The Problems of Making Physics Popular
There was a quite interesting kerfuffle among some physics bloggers recently in regards to something Prof. Brian Cox said in a lecture that was aired on the BBC a TV show last week. Tom Swanson at Swans on Tea came out firing with a post entitled “Brian Cox is full of **it” (and the follow-up), and bloggers at Cosmic Variance and Skulls in the Stars also weighed in.
I’d recommend reading those articles, they are very interesting and informative, if a little long!
This all raises some interesting questions! Science is a very difficult thing to communicate to a lay-audience, and complex physical principles which look nice when they’re mathematical equations on the page are often the worst. But there is a delicate balance to be made between making physics accessible and interesting and communicating it accurately.
When I was in my first year of University, my hall of residence was full of Med School wannabes. As a group, they annoyed me for a whole host of reasons, but one of the things that really stood out to me was how hooked a lot of them were on TV shows such as Grey’s Anatomy, House, E.R. and others that centered around a hospital. It really frustrated me how their aspirations seemed to be based on a romanticisation of a profession, rather than passion and interest in the field. Needless to say, many of these Med-hopefuls dropped it after their first semester when they found it wasn’t all they expected and their grades weren’t quite up to scratch (they all then proceeded to switch to *just* a science degree, which annoyed me no end!).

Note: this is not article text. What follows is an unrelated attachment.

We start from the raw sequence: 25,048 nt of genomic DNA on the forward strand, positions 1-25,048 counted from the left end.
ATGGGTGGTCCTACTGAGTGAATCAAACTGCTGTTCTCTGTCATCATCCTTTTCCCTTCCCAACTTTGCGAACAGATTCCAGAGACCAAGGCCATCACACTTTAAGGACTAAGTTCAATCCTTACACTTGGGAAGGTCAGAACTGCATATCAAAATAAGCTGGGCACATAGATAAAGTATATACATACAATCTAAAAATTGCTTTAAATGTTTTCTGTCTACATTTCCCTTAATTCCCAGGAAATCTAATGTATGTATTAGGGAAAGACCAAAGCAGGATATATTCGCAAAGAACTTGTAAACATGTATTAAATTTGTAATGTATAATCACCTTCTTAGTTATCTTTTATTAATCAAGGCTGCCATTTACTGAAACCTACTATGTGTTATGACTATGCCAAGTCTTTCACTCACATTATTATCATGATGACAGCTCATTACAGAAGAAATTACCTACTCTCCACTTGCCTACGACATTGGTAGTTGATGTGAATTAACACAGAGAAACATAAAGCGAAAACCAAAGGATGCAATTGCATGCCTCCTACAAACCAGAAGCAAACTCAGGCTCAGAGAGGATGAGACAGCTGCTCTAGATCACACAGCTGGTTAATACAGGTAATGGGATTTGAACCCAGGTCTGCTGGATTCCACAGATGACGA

So why am I saying this? Well, science communication ought to be first and foremost about giving people who aren’t scientists a good understanding of what science is, how it works, and why it is important. There is obviously a bit of a disconnect here if the explanations of certain principles are getting obscured or misrepresented and making them seem too overly mystical. If making it ‘cool’ is coming at this price, then that is a bit of a problem. Further to this, giving prospective students an unrealistically romantic view of physics is problematic because it can lead to them becoming frustrated and disillusioned and thus prone to dropping out of the major (and physics is officially hard!). It also leads to students not really understanding the important role physics plays in our everyday lives. After all, most physics grads aren’t going to be heading into the sexier fields, they’re often going to be heading into less glamorous industries that nonetheless have a massive impact on society.
The esoteric side of physics is certainly fascinating, but it should not be the only side of physics that the public hears about.
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